While many are polishing their cooking skills during the lockdown, Taste Detours is releasing recipes from restaurants across Guelph, Elora and Wellington County for free.
Taste Detours founder Lynn Broughton’s initiative Little Bites: Taste from Isolation is releasing two recipes online per week to create a virtual recipe book.
“A lot of restaurants and food people are really stressed. They’re either feeling like they’re losing their business or they’re scrambling as fast as they can on skeletal staff,” said Broughton who launched the initiative to show appreciation and support for members of the local food scene who have been significantly affected by the pandemic.
The food places that were contacted provided Broughton with a recipe of their choice along with some information about themselves. Broughton says the final cookbook will carry over 30 recipes from a variety of food places such as restaurants, bars and farms to provide a fresh and unique take on the area’s food.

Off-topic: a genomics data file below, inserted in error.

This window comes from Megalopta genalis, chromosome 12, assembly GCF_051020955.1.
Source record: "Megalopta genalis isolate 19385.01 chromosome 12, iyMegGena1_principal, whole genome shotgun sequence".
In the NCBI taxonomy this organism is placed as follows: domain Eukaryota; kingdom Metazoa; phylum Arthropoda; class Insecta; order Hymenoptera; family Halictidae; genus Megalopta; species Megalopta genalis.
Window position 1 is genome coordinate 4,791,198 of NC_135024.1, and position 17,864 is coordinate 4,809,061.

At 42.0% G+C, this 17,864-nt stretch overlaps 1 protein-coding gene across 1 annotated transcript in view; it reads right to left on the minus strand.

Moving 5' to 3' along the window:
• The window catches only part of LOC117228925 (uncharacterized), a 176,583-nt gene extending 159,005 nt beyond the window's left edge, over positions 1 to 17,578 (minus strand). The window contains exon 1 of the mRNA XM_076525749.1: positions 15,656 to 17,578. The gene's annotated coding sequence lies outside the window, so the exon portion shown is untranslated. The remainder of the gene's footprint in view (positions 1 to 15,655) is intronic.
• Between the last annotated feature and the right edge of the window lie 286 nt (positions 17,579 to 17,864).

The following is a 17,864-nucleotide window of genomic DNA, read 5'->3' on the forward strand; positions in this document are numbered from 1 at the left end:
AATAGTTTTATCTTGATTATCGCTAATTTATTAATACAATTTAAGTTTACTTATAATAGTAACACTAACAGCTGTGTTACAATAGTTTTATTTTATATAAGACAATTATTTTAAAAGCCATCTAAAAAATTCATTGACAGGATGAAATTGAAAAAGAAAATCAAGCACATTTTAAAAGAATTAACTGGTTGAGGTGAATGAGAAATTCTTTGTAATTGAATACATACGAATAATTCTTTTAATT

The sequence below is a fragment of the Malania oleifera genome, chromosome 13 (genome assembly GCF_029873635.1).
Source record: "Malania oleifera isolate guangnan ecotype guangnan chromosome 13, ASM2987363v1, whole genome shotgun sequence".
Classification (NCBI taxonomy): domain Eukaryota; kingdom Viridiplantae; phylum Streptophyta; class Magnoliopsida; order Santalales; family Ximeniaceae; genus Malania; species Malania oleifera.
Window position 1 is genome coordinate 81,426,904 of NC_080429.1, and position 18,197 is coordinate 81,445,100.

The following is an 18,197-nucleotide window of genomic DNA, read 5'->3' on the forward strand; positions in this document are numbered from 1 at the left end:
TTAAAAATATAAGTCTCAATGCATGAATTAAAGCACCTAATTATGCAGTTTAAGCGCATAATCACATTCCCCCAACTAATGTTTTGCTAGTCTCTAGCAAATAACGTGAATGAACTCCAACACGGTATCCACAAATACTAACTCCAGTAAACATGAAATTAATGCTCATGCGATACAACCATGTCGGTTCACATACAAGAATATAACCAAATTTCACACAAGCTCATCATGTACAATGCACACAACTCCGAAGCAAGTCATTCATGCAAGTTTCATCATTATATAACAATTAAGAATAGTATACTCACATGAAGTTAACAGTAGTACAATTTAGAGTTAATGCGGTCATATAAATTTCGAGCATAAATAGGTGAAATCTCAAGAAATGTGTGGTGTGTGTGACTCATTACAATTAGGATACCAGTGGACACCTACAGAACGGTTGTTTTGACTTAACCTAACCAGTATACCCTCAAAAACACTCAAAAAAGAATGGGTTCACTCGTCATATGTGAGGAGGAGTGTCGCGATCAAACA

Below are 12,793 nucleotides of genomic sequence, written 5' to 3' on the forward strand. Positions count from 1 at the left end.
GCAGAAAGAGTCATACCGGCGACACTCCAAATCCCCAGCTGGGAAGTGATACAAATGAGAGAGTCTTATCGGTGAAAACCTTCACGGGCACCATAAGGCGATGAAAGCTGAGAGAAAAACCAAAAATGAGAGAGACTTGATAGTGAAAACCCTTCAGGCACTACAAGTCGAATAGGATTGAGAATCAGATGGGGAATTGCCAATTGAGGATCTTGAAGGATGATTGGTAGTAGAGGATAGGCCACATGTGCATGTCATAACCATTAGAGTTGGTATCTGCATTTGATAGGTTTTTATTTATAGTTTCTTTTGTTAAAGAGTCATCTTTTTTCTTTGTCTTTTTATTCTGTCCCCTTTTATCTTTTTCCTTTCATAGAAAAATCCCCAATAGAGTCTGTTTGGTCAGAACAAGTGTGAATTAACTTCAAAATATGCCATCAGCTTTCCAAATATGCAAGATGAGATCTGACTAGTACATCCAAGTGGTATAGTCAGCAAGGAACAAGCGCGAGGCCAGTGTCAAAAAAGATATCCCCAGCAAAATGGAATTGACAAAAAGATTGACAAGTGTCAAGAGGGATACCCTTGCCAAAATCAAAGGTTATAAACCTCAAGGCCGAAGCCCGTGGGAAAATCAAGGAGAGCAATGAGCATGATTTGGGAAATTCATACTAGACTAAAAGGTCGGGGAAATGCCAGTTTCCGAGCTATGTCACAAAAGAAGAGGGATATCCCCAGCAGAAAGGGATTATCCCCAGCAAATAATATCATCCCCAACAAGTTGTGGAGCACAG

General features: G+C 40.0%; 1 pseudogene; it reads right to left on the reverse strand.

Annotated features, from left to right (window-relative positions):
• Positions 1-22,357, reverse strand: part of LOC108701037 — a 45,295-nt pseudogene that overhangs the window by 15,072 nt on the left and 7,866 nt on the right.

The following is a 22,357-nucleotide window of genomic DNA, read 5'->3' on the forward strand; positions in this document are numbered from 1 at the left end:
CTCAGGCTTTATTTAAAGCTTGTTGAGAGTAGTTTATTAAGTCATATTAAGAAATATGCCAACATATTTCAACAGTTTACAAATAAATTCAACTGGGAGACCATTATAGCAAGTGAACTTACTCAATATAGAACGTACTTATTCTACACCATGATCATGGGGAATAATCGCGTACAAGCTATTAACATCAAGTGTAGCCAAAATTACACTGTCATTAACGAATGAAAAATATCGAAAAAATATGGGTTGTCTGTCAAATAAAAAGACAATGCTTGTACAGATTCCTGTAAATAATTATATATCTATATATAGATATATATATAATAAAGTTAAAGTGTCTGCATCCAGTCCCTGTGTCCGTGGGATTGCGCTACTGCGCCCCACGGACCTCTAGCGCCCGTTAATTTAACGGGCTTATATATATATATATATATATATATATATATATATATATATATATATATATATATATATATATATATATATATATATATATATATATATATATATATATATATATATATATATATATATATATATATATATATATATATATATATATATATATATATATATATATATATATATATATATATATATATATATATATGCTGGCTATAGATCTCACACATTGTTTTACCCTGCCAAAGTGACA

“It’s a really amazing broad range of recipes and food from different cultures,” said Broughton about recipes from places such as Crafty Ramen, LaFontana, The Olive Experience, Atmosphere Cafe + etc, Miijidaa Cafe + Bistro, DianaDownTown, Gin Mill Guelph, Elora Bread Trading Co. and Na Ha Thai's Kitchen and local chefs Emily Richards and Scott Yates.
With the many food places contacted, Broughton says no dish was repeated. She said food places around the area were extremely receptive to the idea and wanted to be a part of the cookbook.
The first two recipes include Ontario-style ramen noodles from Crafty Ramen and Fettuccine in Kale Pesto from LaFontana.
“I don’t think any of the recipes were impossible to achieve,” said Broughton.
“It’s really inviting and it’s doable,” said Broughton about the simple instructions provided with welcoming sketches by local artist Jenna Kessler that illustrate methods of preparing the food.
With a five-year-old business that toured 1,700 people in the food industry, Broughton was set to launch tours in Wellington County to tell the story of food and their agriculture roots. But when the restaurants were mandated to close down, so was her business.
“I am 100 per cent down in business,” said Broughton who had to cancel food tours for the entire summer.
She said through the virtual cookbook, she is able to continue to tell the story of people and places through food and drinks.
It’s within this manageable bizarre COVID-19 way of operating right now,” said Broughton.
“Our restaurants and food people are top of mind and its to support them and promote them and remind people about them.”